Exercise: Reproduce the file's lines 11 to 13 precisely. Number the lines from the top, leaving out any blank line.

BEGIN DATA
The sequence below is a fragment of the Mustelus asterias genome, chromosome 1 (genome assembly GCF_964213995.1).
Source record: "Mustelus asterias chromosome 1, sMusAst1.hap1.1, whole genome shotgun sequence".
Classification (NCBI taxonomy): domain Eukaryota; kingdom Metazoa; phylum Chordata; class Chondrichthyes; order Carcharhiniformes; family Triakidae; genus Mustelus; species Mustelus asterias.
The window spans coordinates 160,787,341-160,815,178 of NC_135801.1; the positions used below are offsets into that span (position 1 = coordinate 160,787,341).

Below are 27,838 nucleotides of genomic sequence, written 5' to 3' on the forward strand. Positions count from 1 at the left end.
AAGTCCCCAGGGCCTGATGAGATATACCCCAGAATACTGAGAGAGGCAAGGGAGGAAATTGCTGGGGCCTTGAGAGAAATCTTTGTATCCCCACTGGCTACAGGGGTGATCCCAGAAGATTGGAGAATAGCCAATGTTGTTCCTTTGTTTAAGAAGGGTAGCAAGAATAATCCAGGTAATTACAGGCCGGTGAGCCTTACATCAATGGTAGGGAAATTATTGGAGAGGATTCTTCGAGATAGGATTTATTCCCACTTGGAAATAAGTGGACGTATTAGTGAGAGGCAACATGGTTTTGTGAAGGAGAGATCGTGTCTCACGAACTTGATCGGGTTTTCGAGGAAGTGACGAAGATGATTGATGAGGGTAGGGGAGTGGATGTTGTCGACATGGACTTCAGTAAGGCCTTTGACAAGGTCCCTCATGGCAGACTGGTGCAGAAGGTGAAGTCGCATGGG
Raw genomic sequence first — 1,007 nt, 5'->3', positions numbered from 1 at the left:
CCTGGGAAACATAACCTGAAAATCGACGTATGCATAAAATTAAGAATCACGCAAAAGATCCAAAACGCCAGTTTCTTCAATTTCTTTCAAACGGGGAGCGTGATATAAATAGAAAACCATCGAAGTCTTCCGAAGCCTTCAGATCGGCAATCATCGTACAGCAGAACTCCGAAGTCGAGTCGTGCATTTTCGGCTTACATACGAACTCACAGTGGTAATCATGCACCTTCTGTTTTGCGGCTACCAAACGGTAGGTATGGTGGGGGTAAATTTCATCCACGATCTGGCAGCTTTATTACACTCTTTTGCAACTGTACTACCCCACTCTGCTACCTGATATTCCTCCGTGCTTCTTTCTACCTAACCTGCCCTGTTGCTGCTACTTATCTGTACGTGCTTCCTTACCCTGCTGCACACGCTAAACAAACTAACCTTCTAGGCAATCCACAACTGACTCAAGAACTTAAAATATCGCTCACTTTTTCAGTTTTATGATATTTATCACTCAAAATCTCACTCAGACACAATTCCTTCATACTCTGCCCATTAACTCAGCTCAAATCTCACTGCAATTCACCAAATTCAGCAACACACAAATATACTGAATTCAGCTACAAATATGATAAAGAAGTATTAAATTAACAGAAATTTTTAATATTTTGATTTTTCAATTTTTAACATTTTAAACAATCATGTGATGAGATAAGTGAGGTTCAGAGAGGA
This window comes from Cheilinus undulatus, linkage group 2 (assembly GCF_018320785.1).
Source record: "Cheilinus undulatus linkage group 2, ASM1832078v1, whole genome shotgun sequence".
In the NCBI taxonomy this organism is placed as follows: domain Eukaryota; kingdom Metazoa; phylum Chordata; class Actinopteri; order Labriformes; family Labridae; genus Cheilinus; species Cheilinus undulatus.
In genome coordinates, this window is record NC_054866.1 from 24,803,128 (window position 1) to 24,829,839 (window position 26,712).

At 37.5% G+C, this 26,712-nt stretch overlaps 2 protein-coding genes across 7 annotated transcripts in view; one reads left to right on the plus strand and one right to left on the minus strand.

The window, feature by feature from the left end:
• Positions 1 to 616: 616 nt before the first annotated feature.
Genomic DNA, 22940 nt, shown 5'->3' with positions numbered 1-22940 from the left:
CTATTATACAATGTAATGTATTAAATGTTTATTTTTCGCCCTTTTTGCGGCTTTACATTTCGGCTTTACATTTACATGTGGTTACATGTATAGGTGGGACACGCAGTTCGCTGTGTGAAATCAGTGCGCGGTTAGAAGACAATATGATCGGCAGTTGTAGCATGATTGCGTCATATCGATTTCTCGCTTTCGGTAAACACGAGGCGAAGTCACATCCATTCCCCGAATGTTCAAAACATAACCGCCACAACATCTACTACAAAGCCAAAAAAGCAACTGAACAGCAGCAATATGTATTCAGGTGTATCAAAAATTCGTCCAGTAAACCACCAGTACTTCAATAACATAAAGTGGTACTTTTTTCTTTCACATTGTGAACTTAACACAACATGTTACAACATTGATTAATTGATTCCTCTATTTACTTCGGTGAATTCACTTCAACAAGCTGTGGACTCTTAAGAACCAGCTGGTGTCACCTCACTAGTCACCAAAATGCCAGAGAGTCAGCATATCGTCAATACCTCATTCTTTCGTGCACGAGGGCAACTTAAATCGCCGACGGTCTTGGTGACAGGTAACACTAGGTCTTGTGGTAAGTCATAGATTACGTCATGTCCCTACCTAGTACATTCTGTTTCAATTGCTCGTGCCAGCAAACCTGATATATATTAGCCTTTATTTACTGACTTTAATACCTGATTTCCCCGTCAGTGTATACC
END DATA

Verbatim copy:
In the NCBI taxonomy this organism is placed as follows: domain Eukaryota; kingdom Metazoa; phylum Chordata; class Actinopteri; order Labriformes; family Labridae; genus Cheilinus; species Cheilinus undulatus.
In genome coordinates, this window is record NC_054866.1 from 24,803,128 (window position 1) to 24,829,839 (window position 26,712).

At 37.5% G+C, this 26,712-nt stretch overlaps 2 protein-coding genes across 7 annotated transcripts in view; one reads left to right on the plus strand and one right to left on the minus strand.